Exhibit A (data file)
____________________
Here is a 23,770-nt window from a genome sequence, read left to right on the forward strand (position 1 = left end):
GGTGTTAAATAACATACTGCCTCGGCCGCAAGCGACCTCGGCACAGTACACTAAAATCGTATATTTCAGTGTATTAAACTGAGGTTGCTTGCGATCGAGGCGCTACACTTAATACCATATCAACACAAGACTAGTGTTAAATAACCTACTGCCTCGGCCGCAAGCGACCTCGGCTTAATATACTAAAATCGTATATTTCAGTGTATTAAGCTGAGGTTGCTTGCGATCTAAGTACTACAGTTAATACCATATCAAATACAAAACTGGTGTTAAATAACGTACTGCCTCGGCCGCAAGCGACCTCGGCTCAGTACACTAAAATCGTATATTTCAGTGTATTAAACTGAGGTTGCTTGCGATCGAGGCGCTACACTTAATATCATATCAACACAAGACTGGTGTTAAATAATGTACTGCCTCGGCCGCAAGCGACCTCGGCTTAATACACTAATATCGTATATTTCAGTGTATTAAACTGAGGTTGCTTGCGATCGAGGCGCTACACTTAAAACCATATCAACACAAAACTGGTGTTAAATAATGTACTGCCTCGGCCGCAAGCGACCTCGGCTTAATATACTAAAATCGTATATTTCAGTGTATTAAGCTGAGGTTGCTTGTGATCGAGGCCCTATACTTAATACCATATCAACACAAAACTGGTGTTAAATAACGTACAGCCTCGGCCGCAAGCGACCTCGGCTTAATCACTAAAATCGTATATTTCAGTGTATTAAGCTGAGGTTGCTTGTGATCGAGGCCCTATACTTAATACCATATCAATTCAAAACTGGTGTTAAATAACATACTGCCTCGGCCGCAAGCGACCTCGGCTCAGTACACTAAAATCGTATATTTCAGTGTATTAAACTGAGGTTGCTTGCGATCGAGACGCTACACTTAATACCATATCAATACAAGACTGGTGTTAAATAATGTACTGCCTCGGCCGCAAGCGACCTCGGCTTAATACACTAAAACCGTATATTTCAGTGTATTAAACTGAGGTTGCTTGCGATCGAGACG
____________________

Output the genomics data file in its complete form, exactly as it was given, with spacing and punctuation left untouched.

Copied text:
Here is a 23,770-nt window from a genome sequence, read left to right on the forward strand (position 1 = left end):
GGTGTTAAATAACATACTGCCTCGGCCGCAAGCGACCTCGGCACAGTACACTAAAATCGTATATTTCAGTGTATTAAACTGAGGTTGCTTGCGATCGAGGCGCTACACTTAATACCATATCAACACAAGACTAGTGTTAAATAACCTACTGCCTCGGCCGCAAGCGACCTCGGCTTAATATACTAAAATCGTATATTTCAGTGTATTAAGCTGAGGTTGCTTGCGATCTAAGTACTACAGTTAATACCATATCAAATACAAAACTGGTGTTAAATAACGTACTGCCTCGGCCGCAAGCGACCTCGGCTCAGTACACTAAAATCGTATATTTCAGTGTATTAAACTGAGGTTGCTTGCGATCGAGGCGCTACACTTAATATCATATCAACACAAGACTGGTGTTAAATAATGTACTGCCTCGGCCGCAAGCGACCTCGGCTTAATACACTAATATCGTATATTTCAGTGTATTAAACTGAGGTTGCTTGCGATCGAGGCGCTACACTTAAAACCATATCAACACAAAACTGGTGTTAAATAATGTACTGCCTCGGCCGCAAGCGACCTCGGCTTAATATACTAAAATCGTATATTTCAGTGTATTAAGCTGAGGTTGCTTGTGATCGAGGCCCTATACTTAATACCATATCAACACAAAACTGGTGTTAAATAACGTACAGCCTCGGCCGCAAGCGACCTCGGCTTAATCACTAAAATCGTATATTTCAGTGTATTAAGCTGAGGTTGCTTGTGATCGAGGCCCTATACTTAATACCATATCAATTCAAAACTGGTGTTAAATAACATACTGCCTCGGCCGCAAGCGACCTCGGCTCAGTACACTAAAATCGTATATTTCAGTGTATTAAACTGAGGTTGCTTGCGATCGAGACGCTACACTTAATACCATATCAATACAAGACTGGTGTTAAATAATGTACTGCCTCGGCCGCAAGCGACCTCGGCTTAATACACTAAAACCGTATATTTCAGTGTATTAAACTGAGGTTGCTTGCGATCGAGACG